Pet Move of the Month: Izzy’s Move to Indonesia

It's something that many of us have come to believe wholeheartedly -- home is where your pet is. Whether you're moving across the country or across the world, including the family's animal companion makes all the difference when it comes to settling into a new place.

That's exactly what Izzy's owners recently discovered. They were initially anxious about bringing her all the way from Alaska to Indonesia, but it turned out to be well worth it and it sounds like Izzy has even helped them to learn a lot about Jakarta, their new home.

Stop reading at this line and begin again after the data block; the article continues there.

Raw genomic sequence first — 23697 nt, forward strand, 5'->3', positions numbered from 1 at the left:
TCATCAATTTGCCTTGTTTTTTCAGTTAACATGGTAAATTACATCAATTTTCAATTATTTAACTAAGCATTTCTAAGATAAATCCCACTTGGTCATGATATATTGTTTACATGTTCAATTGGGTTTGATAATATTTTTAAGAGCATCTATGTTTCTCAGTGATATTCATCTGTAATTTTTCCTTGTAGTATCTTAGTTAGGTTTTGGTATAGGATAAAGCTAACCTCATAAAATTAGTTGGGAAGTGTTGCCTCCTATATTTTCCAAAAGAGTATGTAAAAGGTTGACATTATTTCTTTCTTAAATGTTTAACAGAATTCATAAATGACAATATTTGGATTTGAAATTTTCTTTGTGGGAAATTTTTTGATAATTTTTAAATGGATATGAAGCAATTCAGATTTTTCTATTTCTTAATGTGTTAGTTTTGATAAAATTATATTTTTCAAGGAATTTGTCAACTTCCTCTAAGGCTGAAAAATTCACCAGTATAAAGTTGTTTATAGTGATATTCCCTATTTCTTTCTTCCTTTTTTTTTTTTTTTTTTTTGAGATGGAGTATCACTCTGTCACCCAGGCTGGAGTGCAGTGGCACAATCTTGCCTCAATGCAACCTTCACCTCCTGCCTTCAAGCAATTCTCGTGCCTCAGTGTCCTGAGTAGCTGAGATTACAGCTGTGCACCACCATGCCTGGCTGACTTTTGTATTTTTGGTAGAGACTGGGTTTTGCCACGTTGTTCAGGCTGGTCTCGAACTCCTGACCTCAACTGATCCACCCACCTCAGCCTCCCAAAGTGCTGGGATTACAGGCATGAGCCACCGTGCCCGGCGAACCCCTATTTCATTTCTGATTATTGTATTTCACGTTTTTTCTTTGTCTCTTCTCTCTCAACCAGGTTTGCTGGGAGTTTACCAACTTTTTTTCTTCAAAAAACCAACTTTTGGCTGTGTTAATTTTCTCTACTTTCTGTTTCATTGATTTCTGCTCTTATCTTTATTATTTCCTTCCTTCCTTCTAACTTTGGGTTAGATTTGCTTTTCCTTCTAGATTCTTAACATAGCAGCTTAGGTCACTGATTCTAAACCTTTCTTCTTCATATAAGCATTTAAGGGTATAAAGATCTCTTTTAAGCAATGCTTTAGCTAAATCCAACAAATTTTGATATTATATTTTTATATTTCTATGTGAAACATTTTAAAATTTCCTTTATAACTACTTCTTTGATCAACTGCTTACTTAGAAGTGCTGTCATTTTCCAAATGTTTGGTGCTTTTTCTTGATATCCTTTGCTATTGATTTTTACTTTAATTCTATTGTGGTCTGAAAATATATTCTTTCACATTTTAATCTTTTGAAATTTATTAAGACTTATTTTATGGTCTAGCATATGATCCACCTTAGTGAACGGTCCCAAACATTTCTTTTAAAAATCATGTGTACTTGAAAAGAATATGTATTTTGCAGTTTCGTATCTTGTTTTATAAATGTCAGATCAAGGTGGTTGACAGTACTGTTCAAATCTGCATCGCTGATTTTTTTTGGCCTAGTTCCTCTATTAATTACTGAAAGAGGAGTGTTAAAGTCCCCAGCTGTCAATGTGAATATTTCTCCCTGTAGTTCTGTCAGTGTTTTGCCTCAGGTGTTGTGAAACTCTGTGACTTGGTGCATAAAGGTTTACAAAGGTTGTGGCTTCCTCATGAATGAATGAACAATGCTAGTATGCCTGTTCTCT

Read on to find some great tips about relocating a pet to Indonesia -- this family did a wonderful job and we were happy to help them keep everyone together!


Is this the first time you’ve ever moved a pet?

It is not the first time we have moved a pet overseas, however it is the first time I knew there was a company that could help me. Had I known this several years ago when we moved our yellow Labrador to Dubai, we would not have run into the problems we ran into and would have been able to bring her with us, rather then waiting several months to figure out how to send her and then worrying about her well-being all the way there.  

What were some of your concerns going into the move?